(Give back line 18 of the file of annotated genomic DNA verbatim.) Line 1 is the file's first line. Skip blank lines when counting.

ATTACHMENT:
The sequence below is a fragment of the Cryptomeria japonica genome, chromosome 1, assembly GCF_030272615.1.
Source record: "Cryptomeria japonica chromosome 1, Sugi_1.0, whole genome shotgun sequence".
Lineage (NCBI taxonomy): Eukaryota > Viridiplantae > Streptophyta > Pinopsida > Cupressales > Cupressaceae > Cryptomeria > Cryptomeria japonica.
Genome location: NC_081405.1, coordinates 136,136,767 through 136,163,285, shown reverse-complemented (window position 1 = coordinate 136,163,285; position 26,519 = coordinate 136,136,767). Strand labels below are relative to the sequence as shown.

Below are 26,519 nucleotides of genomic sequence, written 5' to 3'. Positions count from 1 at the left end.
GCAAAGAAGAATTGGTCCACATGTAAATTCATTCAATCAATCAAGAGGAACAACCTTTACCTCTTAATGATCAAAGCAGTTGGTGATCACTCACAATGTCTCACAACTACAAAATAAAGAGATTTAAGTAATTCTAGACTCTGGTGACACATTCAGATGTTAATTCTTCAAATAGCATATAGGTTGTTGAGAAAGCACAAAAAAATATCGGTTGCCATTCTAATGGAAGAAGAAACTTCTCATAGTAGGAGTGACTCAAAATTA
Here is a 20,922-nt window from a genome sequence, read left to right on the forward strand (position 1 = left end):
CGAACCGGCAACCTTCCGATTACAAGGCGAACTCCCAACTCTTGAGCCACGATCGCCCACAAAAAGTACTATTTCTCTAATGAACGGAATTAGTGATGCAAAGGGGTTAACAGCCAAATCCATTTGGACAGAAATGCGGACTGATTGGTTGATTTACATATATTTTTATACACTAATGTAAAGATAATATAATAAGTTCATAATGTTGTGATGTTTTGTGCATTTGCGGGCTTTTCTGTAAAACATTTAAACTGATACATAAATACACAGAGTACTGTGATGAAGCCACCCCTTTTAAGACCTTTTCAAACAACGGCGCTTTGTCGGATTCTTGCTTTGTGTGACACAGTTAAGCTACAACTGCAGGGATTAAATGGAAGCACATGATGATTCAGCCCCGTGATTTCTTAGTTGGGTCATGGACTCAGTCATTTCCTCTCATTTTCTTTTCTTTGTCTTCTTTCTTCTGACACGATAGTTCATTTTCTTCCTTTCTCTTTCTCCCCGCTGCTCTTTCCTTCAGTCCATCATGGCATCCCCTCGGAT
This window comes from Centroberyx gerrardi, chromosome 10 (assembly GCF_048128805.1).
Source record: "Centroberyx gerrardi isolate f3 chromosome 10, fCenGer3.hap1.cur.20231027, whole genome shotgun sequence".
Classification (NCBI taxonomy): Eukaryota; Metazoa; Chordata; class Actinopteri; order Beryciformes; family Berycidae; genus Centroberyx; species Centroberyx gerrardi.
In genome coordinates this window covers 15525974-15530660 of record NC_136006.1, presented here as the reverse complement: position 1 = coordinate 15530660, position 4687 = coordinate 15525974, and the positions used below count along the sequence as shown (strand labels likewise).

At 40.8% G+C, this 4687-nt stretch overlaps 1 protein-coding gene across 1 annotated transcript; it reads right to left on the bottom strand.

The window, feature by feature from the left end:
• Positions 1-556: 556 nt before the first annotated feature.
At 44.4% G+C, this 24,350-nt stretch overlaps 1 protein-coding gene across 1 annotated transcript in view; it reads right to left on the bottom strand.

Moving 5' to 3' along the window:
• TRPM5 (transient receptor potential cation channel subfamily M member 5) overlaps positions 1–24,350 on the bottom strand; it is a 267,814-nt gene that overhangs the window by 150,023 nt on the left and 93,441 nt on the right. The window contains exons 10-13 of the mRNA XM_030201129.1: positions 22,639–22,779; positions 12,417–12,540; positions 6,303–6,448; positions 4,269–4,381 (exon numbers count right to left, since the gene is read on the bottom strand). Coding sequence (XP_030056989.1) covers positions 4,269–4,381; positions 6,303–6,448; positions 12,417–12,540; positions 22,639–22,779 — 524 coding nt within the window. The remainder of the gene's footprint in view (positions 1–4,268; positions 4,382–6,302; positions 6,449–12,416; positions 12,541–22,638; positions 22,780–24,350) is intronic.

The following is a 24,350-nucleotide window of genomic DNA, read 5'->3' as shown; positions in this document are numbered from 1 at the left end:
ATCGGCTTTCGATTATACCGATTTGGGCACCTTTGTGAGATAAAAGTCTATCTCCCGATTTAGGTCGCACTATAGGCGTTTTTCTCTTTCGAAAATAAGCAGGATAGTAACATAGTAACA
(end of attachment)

• TRPM5 (transient receptor potential cation channel subfamily M member 5) overlaps positions 1–24,350 on the bottom strand; it is a 267,814-nt gene that overhangs the window by 150,023 nt on the left and 93,441 nt on the right. The window contains exons 10-13 of the mRNA XM_030201129.1: positions 22,639–22,779; positions 12,417–12,540; positions 6,303–6,448; positions 4,269–4,381 (exon numbers count right to left, since the gene is read on the bottom strand). Coding sequence (XP_030056989.1) covers positions 4,269–4,381; positions 6,303–6,448; positions 12,417–12,540; positions 22,639–22,779 — 524 coding nt within the window. The remainder of the gene's footprint in view (positions 1–4,268; positions 4,382–6,302; positions 6,449–12,416; positions 12,541–22,638; positions 22,780–24,350) is intronic.